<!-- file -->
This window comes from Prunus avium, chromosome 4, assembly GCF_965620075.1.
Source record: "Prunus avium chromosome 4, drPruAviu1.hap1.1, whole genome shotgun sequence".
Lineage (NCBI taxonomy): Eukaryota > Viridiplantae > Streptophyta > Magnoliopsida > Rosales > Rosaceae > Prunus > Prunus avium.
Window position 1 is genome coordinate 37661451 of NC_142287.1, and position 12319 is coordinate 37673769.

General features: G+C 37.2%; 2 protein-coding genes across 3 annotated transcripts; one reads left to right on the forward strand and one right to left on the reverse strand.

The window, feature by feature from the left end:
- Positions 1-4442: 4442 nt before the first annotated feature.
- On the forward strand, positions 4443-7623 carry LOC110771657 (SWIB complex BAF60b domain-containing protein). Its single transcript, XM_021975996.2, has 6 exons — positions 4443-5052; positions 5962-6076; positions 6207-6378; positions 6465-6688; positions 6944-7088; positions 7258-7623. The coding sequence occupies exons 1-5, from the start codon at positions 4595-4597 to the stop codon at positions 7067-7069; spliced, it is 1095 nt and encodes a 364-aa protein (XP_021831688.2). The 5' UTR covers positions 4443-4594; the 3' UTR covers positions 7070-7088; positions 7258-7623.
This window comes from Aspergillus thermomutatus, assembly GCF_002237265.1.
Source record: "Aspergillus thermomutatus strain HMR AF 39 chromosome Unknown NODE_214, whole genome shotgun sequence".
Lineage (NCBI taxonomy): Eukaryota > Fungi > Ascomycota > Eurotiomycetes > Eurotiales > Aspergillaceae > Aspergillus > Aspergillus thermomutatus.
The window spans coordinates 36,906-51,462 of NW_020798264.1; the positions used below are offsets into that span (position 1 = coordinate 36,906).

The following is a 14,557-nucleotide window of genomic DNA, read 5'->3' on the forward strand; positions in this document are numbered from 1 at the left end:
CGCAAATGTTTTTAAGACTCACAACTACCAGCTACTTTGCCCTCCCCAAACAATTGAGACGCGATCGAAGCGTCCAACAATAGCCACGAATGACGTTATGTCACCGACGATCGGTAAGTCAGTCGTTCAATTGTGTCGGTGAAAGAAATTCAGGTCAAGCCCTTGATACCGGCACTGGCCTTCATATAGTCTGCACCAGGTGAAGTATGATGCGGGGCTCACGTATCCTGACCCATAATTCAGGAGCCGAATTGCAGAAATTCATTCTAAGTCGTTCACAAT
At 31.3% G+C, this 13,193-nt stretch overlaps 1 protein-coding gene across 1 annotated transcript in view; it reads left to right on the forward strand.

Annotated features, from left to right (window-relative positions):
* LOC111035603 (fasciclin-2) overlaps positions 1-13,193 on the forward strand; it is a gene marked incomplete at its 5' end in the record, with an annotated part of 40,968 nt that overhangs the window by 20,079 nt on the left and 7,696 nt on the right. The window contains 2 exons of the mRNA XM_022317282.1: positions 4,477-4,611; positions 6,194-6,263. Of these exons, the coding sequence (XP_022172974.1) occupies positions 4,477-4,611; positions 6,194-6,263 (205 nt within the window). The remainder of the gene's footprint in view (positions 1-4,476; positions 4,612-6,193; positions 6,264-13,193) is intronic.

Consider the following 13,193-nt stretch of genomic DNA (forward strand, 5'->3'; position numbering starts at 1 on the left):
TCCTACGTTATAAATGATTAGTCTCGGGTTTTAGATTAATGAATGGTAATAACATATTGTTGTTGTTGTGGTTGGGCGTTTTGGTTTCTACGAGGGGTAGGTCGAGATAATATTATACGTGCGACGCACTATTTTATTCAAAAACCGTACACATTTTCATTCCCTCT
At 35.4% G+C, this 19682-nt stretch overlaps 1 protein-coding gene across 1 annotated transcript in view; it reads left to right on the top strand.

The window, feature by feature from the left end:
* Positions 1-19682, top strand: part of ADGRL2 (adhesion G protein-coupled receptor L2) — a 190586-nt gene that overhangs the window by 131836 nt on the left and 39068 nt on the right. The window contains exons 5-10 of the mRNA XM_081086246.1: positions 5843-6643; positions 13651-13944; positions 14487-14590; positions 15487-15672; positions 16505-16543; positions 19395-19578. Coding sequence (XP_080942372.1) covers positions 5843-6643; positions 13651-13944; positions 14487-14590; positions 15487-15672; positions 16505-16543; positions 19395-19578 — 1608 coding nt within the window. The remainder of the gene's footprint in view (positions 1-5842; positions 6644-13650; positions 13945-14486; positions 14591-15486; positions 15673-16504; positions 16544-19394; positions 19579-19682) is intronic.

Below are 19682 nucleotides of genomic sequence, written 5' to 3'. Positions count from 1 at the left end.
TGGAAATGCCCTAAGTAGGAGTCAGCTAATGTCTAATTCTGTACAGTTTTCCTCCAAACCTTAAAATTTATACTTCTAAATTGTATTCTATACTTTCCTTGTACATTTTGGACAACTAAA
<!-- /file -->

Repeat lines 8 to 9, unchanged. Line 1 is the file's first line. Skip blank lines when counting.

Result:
- On the forward strand, positions 4443-7623 carry LOC110771657 (SWIB complex BAF60b domain-containing protein). Its single transcript, XM_021975996.2, has 6 exons — positions 4443-5052; positions 5962-6076; positions 6207-6378; positions 6465-6688; positions 6944-7088; positions 7258-7623. The coding sequence occupies exons 1-5, from the start codon at positions 4595-4597 to the stop codon at positions 7067-7069; spliced, it is 1095 nt and encodes a 364-aa protein (XP_021831688.2). The 5' UTR covers positions 4443-4594; the 3' UTR covers positions 7070-7088; positions 7258-7623.
This window comes from Aspergillus thermomutatus, assembly GCF_002237265.1.